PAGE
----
Marketing, before opening business and after.
Welcome back. I’m Sergey Patrikeev at BizBaby and I'm gonna be your guide into the marketing world for small businesses.
In this chapter we will focus on marketing before opening your business and after. How to minimize risks of opening a business nobody wants and how to grow it fast after it was successfully launched.
Without further ado, let’s get started.
Marketing is one of the most essential parts of having a business, it includes advertisement, sales, social media, word of mouth, community, user experience, discounts, referral and loyalty programs, reviews, SEO, branding, and more. All of these subjects / activities represent a form of marketing.
If we were to cover it all, it would require an entire book of material, however we will go over some of the essential parts and tricks when starting or buying a business.
Marketing before opening the business:
All new businesses require market research before actually taking a leap of faith and investing your money and years of your life into a potentially failed enterprise. Never open a business with the hope that it will just work out and people will come.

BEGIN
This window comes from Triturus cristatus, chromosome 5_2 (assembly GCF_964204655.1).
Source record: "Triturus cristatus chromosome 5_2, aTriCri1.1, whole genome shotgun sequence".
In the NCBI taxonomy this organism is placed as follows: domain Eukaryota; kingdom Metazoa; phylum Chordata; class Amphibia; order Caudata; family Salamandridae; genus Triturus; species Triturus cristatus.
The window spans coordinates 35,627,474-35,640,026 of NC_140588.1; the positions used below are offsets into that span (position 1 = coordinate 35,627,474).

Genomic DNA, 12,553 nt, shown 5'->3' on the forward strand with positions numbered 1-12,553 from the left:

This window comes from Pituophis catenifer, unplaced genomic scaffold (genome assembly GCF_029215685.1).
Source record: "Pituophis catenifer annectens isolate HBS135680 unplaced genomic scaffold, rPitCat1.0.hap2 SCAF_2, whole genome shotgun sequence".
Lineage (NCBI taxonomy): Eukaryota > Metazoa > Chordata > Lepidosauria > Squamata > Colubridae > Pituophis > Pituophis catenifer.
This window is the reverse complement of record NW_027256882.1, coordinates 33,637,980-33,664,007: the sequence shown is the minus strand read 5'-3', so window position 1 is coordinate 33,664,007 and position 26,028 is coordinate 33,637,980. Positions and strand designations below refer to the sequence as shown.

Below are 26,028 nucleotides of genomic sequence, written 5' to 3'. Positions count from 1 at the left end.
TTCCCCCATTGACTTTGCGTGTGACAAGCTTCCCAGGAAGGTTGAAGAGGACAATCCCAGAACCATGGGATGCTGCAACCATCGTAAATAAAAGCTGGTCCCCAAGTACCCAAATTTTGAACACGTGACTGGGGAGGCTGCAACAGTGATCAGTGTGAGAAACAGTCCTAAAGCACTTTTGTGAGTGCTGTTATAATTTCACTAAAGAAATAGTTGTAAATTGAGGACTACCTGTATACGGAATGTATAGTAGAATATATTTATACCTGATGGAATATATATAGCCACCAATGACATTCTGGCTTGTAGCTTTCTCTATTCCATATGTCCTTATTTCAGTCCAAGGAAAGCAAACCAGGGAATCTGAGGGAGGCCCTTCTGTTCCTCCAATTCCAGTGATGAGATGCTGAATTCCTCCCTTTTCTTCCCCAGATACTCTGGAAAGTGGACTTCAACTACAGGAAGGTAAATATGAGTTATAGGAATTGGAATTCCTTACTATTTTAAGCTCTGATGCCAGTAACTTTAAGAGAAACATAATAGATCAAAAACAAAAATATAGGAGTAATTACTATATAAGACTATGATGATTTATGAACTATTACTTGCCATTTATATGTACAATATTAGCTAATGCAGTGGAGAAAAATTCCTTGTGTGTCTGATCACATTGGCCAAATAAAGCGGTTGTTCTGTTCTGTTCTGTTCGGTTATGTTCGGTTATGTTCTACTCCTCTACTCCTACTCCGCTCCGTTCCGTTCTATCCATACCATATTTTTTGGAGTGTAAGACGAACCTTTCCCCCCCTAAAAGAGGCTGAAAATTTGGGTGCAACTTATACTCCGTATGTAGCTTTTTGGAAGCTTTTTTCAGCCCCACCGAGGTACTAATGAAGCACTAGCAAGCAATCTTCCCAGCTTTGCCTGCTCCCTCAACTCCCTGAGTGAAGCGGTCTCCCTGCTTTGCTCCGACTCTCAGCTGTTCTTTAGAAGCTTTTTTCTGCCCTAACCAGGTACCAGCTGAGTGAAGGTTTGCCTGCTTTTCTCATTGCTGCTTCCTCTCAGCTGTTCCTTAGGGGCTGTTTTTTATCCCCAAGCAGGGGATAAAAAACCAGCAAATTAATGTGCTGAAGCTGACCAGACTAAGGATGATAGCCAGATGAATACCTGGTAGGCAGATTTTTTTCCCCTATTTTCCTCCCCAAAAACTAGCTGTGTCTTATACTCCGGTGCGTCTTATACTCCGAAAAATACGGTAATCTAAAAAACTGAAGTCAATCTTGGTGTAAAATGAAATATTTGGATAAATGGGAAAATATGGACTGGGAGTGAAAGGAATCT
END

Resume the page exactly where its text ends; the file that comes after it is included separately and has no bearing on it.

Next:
I know you might be super excited about this new business idea and you are SURE it will work, your friends might have told you it would be good to open “such and such”, however that’s just few people’s opinion, and they are biased.
Market research could be done 2 different ways:
- Doing a physical survey.
- Creating a landing page to collect emails or signatures.
Let’s say you are opening a bakery in a residential area, it would be good to know if there is a need for such a business.
It’s very probable that local residents already frequent another local establishment, if they do, they might have some complaints about it, perhaps their staff is not nice, pastries are stale, prices are high.
No business is perfect and you need to know your business advantage, use that feedback to nail down potential new customers and build a better business. It’s possible that there are too many bakeries within a walking distance already, and perhaps it makes sense to look elsewhere.
Go out to the street and ask people questions, document each of the answers.
This might take some time, days or even weeks, however it’s free. Don’t leave until you get at least a few hundred surveys from local residents, any less information might not be enough.